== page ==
Rust on stone and flagstone can come from one of two sources: hard water that contains iron and is staining the stone or rusted metal that is sitting on top of the stone. Fortunately, while it may look terrible, your stone patio probably isn't ruined. With some easy-to-make topical solutions and pastes, a little time, and some elbow grease, you can remove the existing stains and prevent further rust formation. Tannin stains from leaves and twigs often look like rust and can be removed using the same techniques you use for rust, even though they aren't the same.
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How to Remove Rust From Stone or Flagstone
Step 1: Clean the Stones
Clean off the stone or flagstone. Sweep it clear of debris with a wire brush and rinse it off with a hose. Once the area is clear and clean, you can more easily assess the seriousness of your rust problem. Let the stone dry completely.
Step 2: Apply Lemon Juice
Treat rust stains with lemon juice on a sunny day. Saturate the stains with lemon juice. Make sure that they're completely covered. Allow the juice to sit on the stains in direct sun for five minutes before sprinkling them with baking soda and scrubbing them with the wire brush. The lemon juice will often lift the stains off the stone.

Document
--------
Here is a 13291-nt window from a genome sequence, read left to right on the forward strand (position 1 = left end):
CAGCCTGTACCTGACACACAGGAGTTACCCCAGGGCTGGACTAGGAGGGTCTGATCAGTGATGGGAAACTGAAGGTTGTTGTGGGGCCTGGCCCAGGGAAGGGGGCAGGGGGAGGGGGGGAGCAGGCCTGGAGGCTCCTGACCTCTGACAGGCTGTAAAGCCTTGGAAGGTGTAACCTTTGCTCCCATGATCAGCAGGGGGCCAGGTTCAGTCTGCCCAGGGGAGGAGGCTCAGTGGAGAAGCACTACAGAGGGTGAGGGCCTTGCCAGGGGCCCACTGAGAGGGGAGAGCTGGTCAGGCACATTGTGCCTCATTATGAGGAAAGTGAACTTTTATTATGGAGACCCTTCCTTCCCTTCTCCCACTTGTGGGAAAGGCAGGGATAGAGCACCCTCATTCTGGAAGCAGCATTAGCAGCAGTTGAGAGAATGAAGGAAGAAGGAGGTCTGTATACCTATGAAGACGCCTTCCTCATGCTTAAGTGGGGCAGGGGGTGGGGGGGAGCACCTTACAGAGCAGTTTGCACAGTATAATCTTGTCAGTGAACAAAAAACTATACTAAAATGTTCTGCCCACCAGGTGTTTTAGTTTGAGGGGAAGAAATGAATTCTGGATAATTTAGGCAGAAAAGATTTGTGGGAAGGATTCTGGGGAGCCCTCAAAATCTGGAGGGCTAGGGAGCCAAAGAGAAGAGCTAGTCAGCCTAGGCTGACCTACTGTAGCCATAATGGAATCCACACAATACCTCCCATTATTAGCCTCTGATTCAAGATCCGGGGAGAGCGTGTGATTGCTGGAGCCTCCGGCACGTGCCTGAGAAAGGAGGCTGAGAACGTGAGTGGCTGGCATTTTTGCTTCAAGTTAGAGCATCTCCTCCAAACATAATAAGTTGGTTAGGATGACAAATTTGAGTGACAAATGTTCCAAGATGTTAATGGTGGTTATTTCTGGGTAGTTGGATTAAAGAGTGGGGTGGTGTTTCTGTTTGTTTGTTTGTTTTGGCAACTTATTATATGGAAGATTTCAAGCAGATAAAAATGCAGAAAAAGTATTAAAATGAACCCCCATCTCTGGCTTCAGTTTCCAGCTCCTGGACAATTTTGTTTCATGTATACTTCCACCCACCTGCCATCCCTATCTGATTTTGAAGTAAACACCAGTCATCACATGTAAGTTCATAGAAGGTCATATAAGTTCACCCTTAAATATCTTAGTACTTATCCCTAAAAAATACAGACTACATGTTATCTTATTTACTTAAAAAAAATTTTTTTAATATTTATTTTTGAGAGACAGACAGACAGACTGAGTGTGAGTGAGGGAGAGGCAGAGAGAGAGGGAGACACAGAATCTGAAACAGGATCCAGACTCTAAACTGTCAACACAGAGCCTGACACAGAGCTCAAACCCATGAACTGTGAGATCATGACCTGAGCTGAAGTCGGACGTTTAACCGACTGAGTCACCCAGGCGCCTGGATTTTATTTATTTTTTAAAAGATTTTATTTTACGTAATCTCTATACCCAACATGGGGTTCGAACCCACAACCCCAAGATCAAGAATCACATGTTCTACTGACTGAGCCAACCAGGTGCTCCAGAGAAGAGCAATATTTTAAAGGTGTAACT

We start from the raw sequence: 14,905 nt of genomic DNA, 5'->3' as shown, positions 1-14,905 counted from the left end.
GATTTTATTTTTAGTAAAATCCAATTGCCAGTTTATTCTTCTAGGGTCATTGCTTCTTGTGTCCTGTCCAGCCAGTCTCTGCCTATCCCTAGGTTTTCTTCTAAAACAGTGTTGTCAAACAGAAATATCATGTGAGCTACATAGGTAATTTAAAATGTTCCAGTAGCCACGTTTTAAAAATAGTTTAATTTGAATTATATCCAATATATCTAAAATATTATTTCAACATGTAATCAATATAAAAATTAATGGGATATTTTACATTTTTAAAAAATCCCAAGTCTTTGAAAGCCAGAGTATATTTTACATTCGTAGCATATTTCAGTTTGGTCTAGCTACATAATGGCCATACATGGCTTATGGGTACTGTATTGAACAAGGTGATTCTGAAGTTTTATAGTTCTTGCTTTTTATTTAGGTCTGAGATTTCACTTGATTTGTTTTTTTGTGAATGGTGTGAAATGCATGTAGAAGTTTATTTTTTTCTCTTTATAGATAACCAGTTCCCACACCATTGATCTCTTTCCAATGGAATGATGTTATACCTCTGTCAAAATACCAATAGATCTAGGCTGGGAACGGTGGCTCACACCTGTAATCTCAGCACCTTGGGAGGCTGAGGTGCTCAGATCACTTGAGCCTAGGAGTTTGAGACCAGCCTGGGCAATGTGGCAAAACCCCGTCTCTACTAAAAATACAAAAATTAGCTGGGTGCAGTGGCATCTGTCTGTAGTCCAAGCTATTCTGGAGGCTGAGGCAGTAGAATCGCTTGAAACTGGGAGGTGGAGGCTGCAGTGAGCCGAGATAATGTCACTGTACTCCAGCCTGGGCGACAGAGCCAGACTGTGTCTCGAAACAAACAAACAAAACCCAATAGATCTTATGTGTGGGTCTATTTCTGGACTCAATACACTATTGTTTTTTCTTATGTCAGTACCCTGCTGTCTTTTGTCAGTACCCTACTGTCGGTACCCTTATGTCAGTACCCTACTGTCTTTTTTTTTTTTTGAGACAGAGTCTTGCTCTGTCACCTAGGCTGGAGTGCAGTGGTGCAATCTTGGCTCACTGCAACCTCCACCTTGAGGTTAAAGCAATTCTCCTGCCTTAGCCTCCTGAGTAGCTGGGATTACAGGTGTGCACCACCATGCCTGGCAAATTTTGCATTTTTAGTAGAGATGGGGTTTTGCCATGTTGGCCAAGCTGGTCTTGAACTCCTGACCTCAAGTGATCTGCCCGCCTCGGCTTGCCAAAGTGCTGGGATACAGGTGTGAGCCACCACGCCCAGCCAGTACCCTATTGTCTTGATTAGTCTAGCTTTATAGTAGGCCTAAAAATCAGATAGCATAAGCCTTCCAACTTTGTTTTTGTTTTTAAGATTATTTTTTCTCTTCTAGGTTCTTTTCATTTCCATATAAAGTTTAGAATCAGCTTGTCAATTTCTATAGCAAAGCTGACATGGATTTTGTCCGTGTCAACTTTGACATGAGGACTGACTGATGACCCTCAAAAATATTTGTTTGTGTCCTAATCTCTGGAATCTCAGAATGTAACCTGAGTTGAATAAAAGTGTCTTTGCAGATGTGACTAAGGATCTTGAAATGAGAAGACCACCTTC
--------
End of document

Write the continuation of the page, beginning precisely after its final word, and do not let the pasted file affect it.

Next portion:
Step 3: Prepare Oxalic Acid
Mix up an oxalic acid (wood bleach that also removes rust) solution to tackle stubborn stains. Wear your gloves from this point forward. In the plastic tub, mix up your oxalic acid by adding a measured amount of water to the powdered wood bleach. You'll need to refer to the packaging for exact measurements since different manufacturers use different concentrations. You can add less water than required to the oxalic acid powder to make a paste that you can smear on the stone, but this should be left on no more than 10 minutes before scrubbing since it's more concentrated.
Step 4: Apply Oxalic Acid
Submerge the stone, if you can lift it, in the oxalic acid bath for 30 minutes. If it's flagstone, however, saturate a cleaning rag and lay it over the stains for 15 minutes. Remember this is a type of bleach, so it may change the color of your flagstone. Test it on a small, unnoticeable spot before you spread it all over your flagstone.
Step 5: Scrub the Stones
Scrub the stone again with the scrub brush and the baking soda. The oxalic acid will loosen and remove any remaining rust.
Step 6: Rinse the Stones Well
Rinse the stone patio thoroughly with a garden hose. Use lots of water so that the acid is completely diluted and removed. The baking soda helps neutralize it as well.